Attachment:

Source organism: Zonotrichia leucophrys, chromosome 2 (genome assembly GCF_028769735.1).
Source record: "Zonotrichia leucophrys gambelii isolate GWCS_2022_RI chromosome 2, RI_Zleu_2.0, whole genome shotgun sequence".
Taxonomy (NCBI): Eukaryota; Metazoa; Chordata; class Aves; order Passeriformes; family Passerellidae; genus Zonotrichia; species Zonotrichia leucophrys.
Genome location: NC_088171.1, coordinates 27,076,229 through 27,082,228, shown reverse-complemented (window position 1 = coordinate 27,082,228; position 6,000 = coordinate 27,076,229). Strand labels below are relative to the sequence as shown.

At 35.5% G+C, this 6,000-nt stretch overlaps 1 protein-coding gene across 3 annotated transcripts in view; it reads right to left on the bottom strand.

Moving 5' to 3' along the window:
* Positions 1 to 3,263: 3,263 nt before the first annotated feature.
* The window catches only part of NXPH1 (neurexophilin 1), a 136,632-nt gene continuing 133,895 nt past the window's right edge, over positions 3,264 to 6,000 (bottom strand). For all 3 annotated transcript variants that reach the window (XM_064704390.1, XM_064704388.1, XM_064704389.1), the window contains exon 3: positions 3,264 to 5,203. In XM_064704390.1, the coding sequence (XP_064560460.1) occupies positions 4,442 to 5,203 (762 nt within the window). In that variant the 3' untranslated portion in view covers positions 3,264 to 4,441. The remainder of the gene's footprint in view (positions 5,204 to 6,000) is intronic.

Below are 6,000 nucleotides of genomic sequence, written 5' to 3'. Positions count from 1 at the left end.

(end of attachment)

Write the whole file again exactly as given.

Source organism: Zonotrichia leucophrys, chromosome 2 (genome assembly GCF_028769735.1).
Source record: "Zonotrichia leucophrys gambelii isolate GWCS_2022_RI chromosome 2, RI_Zleu_2.0, whole genome shotgun sequence".
Taxonomy (NCBI): Eukaryota; Metazoa; Chordata; class Aves; order Passeriformes; family Passerellidae; genus Zonotrichia; species Zonotrichia leucophrys.
Genome location: NC_088171.1, coordinates 27,076,229 through 27,082,228, shown reverse-complemented (window position 1 = coordinate 27,082,228; position 6,000 = coordinate 27,076,229). Strand labels below are relative to the sequence as shown.

At 35.5% G+C, this 6,000-nt stretch overlaps 1 protein-coding gene across 3 annotated transcripts in view; it reads right to left on the bottom strand.

Moving 5' to 3' along the window:
* Positions 1 to 3,263: 3,263 nt before the first annotated feature.
* The window catches only part of NXPH1 (neurexophilin 1), a 136,632-nt gene continuing 133,895 nt past the window's right edge, over positions 3,264 to 6,000 (bottom strand). For all 3 annotated transcript variants that reach the window (XM_064704390.1, XM_064704388.1, XM_064704389.1), the window contains exon 3: positions 3,264 to 5,203. In XM_064704390.1, the coding sequence (XP_064560460.1) occupies positions 4,442 to 5,203 (762 nt within the window). In that variant the 3' untranslated portion in view covers positions 3,264 to 4,441. The remainder of the gene's footprint in view (positions 5,204 to 6,000) is intronic.

Below are 6,000 nucleotides of genomic sequence, written 5' to 3'. Positions count from 1 at the left end.